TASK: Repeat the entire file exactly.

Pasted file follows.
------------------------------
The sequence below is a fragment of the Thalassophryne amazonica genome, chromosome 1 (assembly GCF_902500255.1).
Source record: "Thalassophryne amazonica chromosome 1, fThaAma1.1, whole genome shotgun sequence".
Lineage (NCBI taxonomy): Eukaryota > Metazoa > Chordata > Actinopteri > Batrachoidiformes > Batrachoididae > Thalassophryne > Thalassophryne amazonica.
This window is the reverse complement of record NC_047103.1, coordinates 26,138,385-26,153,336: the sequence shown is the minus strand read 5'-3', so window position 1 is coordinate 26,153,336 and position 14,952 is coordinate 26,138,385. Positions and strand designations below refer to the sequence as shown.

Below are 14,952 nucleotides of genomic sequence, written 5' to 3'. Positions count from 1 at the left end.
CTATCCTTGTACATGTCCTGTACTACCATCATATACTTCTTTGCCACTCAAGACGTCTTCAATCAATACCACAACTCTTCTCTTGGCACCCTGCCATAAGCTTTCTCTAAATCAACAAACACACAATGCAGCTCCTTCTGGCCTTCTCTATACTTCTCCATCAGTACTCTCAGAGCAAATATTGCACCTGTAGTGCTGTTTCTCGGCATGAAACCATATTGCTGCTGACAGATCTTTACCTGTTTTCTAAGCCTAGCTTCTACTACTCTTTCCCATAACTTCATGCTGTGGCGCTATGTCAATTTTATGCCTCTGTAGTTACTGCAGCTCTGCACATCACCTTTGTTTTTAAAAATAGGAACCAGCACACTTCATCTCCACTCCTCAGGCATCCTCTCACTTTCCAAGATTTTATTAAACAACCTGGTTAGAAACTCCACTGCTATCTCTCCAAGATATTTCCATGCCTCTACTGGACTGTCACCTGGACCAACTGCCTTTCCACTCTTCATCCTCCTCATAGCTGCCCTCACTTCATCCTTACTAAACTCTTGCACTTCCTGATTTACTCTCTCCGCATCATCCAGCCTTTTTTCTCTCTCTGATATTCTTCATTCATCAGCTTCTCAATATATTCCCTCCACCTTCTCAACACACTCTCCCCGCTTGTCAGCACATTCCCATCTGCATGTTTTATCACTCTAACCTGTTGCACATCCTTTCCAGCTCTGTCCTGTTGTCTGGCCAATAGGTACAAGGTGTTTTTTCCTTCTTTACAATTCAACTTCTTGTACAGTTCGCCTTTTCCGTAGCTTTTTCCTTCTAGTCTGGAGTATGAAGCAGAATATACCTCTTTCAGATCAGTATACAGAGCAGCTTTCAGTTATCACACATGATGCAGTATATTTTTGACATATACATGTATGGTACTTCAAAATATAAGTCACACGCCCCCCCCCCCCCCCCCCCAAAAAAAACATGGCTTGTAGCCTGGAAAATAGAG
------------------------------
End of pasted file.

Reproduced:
The sequence below is a fragment of the Thalassophryne amazonica genome, chromosome 1 (assembly GCF_902500255.1).
Source record: "Thalassophryne amazonica chromosome 1, fThaAma1.1, whole genome shotgun sequence".
Lineage (NCBI taxonomy): Eukaryota > Metazoa > Chordata > Actinopteri > Batrachoidiformes > Batrachoididae > Thalassophryne > Thalassophryne amazonica.
This window is the reverse complement of record NC_047103.1, coordinates 26,138,385-26,153,336: the sequence shown is the minus strand read 5'-3', so window position 1 is coordinate 26,153,336 and position 14,952 is coordinate 26,138,385. Positions and strand designations below refer to the sequence as shown.

Below are 14,952 nucleotides of genomic sequence, written 5' to 3'. Positions count from 1 at the left end.
CTATCCTTGTACATGTCCTGTACTACCATCATATACTTCTTTGCCACTCAAGACGTCTTCAATCAATACCACAACTCTTCTCTTGGCACCCTGCCATAAGCTTTCTCTAAATCAACAAACACACAATGCAGCTCCTTCTGGCCTTCTCTATACTTCTCCATCAGTACTCTCAGAGCAAATATTGCACCTGTAGTGCTGTTTCTCGGCATGAAACCATATTGCTGCTGACAGATCTTTACCTGTTTTCTAAGCCTAGCTTCTACTACTCTTTCCCATAACTTCATGCTGTGGCGCTATGTCAATTTTATGCCTCTGTAGTTACTGCAGCTCTGCACATCACCTTTGTTTTTAAAAATAGGAACCAGCACACTTCATCTCCACTCCTCAGGCATCCTCTCACTTTCCAAGATTTTATTAAACAACCTGGTTAGAAACTCCACTGCTATCTCTCCAAGATATTTCCATGCCTCTACTGGACTGTCACCTGGACCAACTGCCTTTCCACTCTTCATCCTCCTCATAGCTGCCCTCACTTCATCCTTACTAAACTCTTGCACTTCCTGATTTACTCTCTCCGCATCATCCAGCCTTTTTTCTCTCTCTGATATTCTTCATTCATCAGCTTCTCAATATATTCCCTCCACCTTCTCAACACACTCTCCCCGCTTGTCAGCACATTCCCATCTGCATGTTTTATCACTCTAACCTGTTGCACATCCTTTCCAGCTCTGTCCTGTTGTCTGGCCAATAGGTACAAGGTGTTTTTTCCTTCTTTACAATTCAACTTCTTGTACAGTTCGCCTTTTCCGTAGCTTTTTCCTTCTAGTCTGGAGTATGAAGCAGAATATACCTCTTTCAGATCAGTATACAGAGCAGCTTTCAGTTATCACACATGATGCAGTATATTTTTGACATATACATGTATGGTACTTCAAAATATAAGTCACACGCCCCCCCCCCCCCCCCCCCAAAAAAAACATGGCTTGTAGCCTGGAAAATAGAG